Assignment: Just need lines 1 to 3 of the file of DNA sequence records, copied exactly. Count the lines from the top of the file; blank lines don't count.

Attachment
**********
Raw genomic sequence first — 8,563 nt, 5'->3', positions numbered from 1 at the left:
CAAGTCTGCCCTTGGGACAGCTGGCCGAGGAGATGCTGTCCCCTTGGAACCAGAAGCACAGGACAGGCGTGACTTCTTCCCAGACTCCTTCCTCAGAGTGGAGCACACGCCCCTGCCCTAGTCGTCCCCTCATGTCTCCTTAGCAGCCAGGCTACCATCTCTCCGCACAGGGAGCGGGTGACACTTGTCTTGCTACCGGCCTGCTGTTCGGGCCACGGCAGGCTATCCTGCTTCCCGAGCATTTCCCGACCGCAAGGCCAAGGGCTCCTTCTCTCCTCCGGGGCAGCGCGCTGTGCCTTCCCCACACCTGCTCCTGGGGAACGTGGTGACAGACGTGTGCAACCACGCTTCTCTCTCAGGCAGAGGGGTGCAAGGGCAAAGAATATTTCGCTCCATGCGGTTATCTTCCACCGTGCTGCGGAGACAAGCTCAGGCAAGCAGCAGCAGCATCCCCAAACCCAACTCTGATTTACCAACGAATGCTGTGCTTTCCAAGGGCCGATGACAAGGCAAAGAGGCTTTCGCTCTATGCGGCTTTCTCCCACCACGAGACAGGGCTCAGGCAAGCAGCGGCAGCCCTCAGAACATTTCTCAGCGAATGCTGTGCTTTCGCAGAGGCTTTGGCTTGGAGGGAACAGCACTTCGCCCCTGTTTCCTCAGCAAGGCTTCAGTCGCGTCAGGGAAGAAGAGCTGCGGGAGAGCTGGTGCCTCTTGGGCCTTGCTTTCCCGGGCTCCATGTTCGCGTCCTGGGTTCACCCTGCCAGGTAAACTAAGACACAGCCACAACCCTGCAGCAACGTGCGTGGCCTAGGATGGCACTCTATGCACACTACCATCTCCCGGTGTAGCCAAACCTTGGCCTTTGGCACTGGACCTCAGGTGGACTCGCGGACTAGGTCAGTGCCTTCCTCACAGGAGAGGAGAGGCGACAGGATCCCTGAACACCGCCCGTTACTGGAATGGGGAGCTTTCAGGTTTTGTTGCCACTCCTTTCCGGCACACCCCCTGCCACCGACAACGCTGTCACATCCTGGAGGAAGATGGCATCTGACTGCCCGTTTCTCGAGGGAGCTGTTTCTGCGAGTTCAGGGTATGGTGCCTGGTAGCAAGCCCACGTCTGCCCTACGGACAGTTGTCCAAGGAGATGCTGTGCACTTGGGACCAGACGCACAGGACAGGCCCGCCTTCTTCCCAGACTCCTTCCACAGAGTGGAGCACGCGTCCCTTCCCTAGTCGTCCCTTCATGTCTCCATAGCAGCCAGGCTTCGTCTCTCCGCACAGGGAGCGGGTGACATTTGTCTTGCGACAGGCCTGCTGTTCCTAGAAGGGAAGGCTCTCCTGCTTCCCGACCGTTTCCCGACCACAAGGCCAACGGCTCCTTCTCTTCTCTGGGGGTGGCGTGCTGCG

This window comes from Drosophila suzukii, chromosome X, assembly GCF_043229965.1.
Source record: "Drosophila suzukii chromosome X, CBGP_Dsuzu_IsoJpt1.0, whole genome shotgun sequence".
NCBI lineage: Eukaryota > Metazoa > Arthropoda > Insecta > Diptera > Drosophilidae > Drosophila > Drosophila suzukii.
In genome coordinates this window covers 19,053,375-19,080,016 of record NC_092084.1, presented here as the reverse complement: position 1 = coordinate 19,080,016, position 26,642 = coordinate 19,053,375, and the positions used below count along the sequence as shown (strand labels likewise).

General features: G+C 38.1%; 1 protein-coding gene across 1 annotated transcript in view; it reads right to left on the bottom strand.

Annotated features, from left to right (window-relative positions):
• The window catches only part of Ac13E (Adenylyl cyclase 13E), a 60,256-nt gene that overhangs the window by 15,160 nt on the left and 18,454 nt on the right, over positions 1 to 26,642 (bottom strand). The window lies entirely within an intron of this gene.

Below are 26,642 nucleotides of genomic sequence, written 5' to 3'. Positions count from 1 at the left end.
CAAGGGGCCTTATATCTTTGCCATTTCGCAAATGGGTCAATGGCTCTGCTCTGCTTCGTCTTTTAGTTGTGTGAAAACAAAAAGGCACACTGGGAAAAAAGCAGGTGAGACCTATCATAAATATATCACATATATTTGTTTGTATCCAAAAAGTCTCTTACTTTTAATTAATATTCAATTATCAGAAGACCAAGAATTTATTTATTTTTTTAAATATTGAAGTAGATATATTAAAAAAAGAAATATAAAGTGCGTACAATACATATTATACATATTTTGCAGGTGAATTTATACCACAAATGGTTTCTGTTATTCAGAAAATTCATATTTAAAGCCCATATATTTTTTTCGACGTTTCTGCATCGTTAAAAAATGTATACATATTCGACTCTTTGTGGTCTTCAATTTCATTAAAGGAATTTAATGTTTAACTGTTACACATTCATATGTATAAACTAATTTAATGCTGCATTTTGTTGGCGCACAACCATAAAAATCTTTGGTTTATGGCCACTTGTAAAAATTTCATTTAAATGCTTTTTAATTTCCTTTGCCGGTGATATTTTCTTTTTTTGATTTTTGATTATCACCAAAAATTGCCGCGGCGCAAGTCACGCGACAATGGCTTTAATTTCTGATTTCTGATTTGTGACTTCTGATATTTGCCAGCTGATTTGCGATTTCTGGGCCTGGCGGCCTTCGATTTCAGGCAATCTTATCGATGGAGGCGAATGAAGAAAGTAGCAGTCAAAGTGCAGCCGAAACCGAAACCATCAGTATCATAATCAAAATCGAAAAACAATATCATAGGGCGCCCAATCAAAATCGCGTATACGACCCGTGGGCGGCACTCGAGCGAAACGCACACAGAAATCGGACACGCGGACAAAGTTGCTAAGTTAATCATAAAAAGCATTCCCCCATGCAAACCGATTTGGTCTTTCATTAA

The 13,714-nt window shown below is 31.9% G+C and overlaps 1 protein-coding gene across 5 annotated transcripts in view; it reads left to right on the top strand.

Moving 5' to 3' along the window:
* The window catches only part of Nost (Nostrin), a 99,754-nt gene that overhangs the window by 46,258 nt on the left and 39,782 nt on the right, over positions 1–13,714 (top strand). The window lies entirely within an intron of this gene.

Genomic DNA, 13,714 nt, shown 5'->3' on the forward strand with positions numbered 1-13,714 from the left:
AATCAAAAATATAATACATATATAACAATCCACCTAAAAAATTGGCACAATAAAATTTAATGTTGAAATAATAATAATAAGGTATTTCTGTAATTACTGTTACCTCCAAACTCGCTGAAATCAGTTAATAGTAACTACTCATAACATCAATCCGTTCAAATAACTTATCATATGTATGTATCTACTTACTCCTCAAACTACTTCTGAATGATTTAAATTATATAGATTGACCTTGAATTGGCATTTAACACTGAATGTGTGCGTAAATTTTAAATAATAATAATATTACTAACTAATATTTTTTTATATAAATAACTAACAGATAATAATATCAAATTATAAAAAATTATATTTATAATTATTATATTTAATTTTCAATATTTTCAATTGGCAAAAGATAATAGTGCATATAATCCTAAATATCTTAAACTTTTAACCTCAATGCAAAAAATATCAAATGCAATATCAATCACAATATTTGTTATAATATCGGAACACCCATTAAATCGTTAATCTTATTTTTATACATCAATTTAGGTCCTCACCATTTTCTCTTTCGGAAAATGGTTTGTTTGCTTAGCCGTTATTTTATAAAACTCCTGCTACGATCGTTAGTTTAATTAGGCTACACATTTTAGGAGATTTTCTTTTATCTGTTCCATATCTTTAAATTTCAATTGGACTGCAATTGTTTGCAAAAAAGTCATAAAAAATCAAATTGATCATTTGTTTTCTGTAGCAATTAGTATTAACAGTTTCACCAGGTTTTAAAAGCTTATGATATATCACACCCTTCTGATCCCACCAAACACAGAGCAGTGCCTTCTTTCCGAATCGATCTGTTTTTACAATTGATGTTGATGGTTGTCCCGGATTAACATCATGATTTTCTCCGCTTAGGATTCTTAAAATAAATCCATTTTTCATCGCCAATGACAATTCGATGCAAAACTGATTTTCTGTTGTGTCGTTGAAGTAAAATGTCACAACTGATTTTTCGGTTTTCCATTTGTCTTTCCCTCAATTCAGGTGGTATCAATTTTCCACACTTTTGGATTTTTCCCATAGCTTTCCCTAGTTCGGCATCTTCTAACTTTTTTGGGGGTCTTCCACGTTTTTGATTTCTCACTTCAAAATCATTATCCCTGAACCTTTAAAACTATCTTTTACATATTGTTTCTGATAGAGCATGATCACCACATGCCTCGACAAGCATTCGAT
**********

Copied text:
Raw genomic sequence first — 8,563 nt, 5'->3', positions numbered from 1 at the left:
CAAGTCTGCCCTTGGGACAGCTGGCCGAGGAGATGCTGTCCCCTTGGAACCAGAAGCACAGGACAGGCGTGACTTCTTCCCAGACTCCTTCCTCAGAGTGGAGCACACGCCCCTGCCCTAGTCGTCCCCTCATGTCTCCTTAGCAGCCAGGCTACCATCTCTCCGCACAGGGAGCGGGTGACACTTGTCTTGCTACCGGCCTGCTGTTCGGGCCACGGCAGGCTATCCTGCTTCCCGAGCATTTCCCGACCGCAAGGCCAAGGGCTCCTTCTCTCCTCCGGGGCAGCGCGCTGTGCCTTCCCCACACCTGCTCCTGGGGAACGTGGTGACAGACGTGTGCAACCACGCTTCTCTCTCAGGCAGAGGGGTGCAAGGGCAAAGAATATTTCGCTCCATGCGGTTATCTTCCACCGTGCTGCGGAGACAAGCTCAGGCAAGCAGCAGCAGCATCCCCAAACCCAACTCTGATTTACCAACGAATGCTGTGCTTTCCAAGGGCCGATGACAAGGCAAAGAGGCTTTCGCTCTATGCGGCTTTCTCCCACCACGAGACAGGGCTCAGGCAAGCAGCGGCAGCCCTCAGAACATTTCTCAGCGAATGCTGTGCTTTCGCAGAGGCTTTGGCTTGGAGGGAACAGCACTTCGCCCCTGTTTCCTCAGCAAGGCTTCAGTCGCGTCAGGGAAGAAGAGCTGCGGGAGAGCTGGTGCCTCTTGGGCCTTGCTTTCCCGGGCTCCATGTTCGCGTCCTGGGTTCACCCTGCCAGGTAAACTAAGACACAGCCACAACCCTGCAGCAACGTGCGTGGCCTAGGATGGCACTCTATGCACACTACCATCTCCCGGTGTAGCCAAACCTTGGCCTTTGGCACTGGACCTCAGGTGGACTCGCGGACTAGGTCAGTGCCTTCCTCACAGGAGAGGAGAGGCGACAGGATCCCTGAACACCGCCCGTTACTGGAATGGGGAGCTTTCAGGTTTTGTTGCCACTCCTTTCCGGCACACCCCCTGCCACCGACAACGCTGTCACATCCTGGAGGAAGATGGCATCTGACTGCCCGTTTCTCGAGGGAGCTGTTTCTGCGAGTTCAGGGTATGGTGCCTGGTAGCAAGCCCACGTCTGCCCTACGGACAGTTGTCCAAGGAGATGCTGTGCACTTGGGACCAGACGCACAGGACAGGCCCGCCTTCTTCCCAGACTCCTTCCACAGAGTGGAGCACGCGTCCCTTCCCTAGTCGTCCCTTCATGTCTCCATAGCAGCCAGGCTTCGTCTCTCCGCACAGGGAGCGGGTGACATTTGTCTTGCGACAGGCCTGCTGTTCCTAGAAGGGAAGGCTCTCCTGCTTCCCGACCGTTTCCCGACCACAAGGCCAACGGCTCCTTCTCTTCTCTGGGGGTGGCGTGCTGCG

This window comes from Drosophila suzukii, chromosome X, assembly GCF_043229965.1.